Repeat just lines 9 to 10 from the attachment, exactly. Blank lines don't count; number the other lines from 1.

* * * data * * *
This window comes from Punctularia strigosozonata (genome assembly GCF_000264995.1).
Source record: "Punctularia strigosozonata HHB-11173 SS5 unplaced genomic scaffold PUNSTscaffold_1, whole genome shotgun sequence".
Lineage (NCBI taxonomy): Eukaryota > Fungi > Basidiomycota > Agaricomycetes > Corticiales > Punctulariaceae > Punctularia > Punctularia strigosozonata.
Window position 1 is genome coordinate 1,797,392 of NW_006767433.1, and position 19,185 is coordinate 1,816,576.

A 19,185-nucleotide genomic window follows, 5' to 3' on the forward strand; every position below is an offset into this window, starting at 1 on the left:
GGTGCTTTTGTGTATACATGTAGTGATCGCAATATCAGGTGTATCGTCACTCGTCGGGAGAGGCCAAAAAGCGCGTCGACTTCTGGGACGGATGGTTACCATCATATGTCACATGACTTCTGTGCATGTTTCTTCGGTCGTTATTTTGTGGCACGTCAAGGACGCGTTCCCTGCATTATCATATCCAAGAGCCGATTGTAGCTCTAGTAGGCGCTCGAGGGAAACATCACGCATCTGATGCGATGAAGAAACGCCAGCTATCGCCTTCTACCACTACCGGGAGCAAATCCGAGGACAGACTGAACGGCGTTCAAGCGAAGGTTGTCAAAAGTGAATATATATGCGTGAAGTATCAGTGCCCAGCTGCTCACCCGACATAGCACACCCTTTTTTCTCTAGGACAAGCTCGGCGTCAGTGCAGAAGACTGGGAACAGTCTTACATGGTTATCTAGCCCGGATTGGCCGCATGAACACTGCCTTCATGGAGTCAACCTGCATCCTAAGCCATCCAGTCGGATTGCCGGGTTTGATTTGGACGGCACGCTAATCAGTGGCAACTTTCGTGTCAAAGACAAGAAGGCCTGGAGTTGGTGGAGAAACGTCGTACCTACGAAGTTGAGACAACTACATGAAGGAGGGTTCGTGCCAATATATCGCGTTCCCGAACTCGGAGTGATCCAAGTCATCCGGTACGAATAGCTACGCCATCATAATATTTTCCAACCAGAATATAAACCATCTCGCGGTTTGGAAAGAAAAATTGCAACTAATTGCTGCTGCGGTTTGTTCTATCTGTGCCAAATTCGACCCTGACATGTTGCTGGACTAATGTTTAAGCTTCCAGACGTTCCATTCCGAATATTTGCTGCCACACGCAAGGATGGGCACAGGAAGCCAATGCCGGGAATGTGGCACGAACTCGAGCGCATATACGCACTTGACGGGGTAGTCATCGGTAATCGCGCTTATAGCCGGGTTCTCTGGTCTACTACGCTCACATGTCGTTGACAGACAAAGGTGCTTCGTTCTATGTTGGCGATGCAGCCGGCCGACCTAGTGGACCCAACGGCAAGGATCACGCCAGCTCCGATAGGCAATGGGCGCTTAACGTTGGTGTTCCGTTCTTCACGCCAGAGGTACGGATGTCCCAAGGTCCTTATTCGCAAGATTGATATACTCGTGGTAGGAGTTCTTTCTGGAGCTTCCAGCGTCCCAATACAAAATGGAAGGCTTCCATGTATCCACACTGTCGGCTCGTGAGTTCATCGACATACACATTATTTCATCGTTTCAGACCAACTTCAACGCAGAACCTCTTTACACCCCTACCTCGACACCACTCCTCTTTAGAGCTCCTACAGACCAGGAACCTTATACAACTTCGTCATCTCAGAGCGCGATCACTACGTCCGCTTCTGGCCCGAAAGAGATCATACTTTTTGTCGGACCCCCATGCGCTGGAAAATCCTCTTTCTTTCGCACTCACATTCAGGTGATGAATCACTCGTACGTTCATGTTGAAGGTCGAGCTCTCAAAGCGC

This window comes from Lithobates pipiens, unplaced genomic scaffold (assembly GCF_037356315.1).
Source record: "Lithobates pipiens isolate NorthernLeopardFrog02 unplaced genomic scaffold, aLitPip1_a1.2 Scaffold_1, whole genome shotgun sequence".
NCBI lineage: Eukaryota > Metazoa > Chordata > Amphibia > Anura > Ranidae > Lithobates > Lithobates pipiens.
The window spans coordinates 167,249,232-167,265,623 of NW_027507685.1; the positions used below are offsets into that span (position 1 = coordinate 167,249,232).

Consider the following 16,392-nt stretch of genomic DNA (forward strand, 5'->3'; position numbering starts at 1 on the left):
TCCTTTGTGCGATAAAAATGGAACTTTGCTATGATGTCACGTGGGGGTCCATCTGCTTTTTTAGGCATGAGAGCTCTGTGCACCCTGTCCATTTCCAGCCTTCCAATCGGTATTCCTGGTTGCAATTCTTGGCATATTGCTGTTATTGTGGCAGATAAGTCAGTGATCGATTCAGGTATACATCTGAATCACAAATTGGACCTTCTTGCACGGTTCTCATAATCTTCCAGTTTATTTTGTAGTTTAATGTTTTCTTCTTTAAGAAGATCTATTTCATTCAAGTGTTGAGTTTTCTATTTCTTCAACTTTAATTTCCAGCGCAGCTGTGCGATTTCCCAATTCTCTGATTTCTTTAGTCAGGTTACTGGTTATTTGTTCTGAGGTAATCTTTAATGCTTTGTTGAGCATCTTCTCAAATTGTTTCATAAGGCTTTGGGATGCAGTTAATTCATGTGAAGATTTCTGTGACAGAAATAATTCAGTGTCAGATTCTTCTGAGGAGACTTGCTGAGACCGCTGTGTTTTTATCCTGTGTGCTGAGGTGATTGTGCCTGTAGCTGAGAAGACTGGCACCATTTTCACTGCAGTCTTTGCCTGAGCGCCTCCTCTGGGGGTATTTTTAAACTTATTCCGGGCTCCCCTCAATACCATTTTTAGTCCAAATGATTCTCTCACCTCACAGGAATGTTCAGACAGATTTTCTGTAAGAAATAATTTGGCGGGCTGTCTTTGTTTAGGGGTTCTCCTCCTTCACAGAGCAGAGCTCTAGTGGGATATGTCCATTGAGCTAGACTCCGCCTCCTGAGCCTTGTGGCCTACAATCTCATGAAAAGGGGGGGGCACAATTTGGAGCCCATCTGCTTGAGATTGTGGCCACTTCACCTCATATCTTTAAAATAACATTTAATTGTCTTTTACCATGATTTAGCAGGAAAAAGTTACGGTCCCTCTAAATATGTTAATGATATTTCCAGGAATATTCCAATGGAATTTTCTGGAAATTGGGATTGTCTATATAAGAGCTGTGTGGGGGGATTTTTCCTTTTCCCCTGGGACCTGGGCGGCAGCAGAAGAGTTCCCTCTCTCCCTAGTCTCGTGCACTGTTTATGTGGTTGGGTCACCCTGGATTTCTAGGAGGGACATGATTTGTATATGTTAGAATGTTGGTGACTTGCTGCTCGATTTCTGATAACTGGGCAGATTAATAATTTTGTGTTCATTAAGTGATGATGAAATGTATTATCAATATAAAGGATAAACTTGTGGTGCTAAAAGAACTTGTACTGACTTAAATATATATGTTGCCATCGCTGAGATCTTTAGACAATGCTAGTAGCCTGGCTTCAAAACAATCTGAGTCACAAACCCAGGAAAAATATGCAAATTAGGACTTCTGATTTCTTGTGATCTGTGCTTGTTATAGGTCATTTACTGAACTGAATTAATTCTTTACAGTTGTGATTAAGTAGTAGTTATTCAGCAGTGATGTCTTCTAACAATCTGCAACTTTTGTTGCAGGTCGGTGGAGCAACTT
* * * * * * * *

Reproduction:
NCBI lineage: Eukaryota > Metazoa > Chordata > Amphibia > Anura > Ranidae > Lithobates > Lithobates pipiens.
The window spans coordinates 167,249,232-167,265,623 of NW_027507685.1; the positions used below are offsets into that span (position 1 = coordinate 167,249,232).